Monday, January 29, 2018

How Not to Become Super Lonely as a Writer

Author Lee Child once said that writing is show business for shy people. 

It's true. A lot of writers are naturally shy. It doesn't help matters that writing tends to be a solitary activity. Some people may like this, but even the most introverted individuals can get lonely occasionally. The loneliness can become depressing, too, especially when you're not achieving your writing goals and it seems like everyone is getting a book deal except you. 

But it doesn't have to be this way. There are lots of writers out there, and regardless of what their social media updates might suggest, most of them are experiencing the ups and downs that come with writing.

If you don't interact with other writers, you should start. Here's why:

  1. You'll get to talk to other people about writing and those people will actually be as interested in the conversation as you are.
  2. You'll be able to vent about writing to people who get it. 
  3. You'll be able to share small victories (like a personalized rejection) with people who understand why you're so happy. 
  4. You can share tips. 
  5. You can find critique partners.
  6. When your book comes out, you'll know people who want to come to your release event and maybe even buy your book.

Writers are everywhere, so finding them shouldn't be hard. And if you feel nervous and putting yourself out there, remember that a lot of writers are shy. They'll understand how you feel.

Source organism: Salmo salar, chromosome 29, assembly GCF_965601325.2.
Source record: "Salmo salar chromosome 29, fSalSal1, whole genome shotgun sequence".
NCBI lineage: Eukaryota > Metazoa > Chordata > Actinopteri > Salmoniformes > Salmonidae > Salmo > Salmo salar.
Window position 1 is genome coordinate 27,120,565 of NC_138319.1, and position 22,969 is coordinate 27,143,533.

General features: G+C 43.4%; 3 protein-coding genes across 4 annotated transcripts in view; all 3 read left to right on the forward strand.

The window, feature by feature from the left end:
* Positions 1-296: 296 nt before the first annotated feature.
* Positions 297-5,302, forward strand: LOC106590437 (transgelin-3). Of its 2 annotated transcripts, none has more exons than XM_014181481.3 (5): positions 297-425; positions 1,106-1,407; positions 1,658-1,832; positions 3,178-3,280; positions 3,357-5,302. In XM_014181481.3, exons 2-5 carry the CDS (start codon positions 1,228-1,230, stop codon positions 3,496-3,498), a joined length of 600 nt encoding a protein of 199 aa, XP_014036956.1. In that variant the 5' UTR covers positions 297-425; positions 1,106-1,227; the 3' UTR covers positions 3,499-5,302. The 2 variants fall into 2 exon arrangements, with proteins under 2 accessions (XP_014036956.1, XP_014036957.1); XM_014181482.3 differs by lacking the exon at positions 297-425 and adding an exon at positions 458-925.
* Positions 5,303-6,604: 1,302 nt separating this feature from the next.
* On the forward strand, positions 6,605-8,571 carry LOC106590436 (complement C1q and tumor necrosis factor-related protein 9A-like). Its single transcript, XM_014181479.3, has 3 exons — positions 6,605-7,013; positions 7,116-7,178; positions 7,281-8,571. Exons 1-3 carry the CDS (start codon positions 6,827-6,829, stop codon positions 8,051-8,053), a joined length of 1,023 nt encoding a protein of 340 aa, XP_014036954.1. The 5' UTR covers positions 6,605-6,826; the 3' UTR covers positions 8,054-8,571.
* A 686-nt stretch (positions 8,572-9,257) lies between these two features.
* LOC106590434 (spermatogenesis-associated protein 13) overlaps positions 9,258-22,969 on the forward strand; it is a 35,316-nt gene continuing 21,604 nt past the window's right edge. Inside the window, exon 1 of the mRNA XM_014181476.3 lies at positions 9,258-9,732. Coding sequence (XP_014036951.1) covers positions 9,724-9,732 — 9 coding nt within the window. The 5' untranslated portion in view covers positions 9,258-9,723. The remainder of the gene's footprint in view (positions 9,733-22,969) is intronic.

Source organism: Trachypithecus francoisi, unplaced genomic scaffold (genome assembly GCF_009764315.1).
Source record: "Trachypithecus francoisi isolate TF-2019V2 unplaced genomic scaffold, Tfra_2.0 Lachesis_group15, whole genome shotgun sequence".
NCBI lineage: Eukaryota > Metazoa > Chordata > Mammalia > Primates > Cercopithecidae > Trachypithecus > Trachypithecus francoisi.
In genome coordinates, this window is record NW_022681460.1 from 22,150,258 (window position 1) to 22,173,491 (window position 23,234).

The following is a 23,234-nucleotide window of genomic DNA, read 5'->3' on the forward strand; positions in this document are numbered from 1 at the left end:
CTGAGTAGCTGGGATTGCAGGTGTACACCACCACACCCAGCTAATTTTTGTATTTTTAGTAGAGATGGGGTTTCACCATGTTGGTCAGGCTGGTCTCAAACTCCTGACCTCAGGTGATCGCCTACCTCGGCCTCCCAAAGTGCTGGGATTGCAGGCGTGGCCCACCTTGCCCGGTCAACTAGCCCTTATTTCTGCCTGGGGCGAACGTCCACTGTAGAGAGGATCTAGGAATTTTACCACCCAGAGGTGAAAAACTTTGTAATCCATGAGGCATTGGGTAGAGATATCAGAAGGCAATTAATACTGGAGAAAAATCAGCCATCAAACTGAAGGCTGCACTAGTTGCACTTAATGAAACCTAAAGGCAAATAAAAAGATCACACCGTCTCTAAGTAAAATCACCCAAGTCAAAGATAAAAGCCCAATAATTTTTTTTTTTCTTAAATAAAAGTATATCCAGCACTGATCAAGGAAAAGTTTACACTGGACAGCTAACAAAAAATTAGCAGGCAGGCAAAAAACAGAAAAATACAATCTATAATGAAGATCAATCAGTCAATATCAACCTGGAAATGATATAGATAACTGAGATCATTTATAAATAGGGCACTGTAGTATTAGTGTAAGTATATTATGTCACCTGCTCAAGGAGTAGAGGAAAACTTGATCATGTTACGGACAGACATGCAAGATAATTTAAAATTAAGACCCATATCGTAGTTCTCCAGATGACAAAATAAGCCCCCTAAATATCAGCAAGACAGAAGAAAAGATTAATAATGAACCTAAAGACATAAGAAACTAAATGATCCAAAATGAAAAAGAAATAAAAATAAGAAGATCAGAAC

One of the easiest ways to find writers is through social media sites like Facebook and Twitter. Keep in mind, though, that the sheer number of people on this sites can make personal interactions difficult. Also, people often post good news, not bad news, which can give you the false impression that everyone's doing better than you. I'm not saying that you should avoid social media. It can be helpful, and it is possible to make real connections. I'm just saying it shouldn't be your only way of meeting other writers. 

Try to meet writers in real life.

  • Attend writing workshops.
  • Attend book launches.
  • Join critique groups.
  • Attend group writing sessions.
  • Join organizations for writers. 
  • Join book clubs. Not everyone there will be a writer, but since readers and writers tend to overlap, there's a good chance there will be a couple of writers in the group. 

To find events, go to your local library, bookstore, or college. You can also check for local events. And if there's nothing around that suits your needs, consider starting something yourself.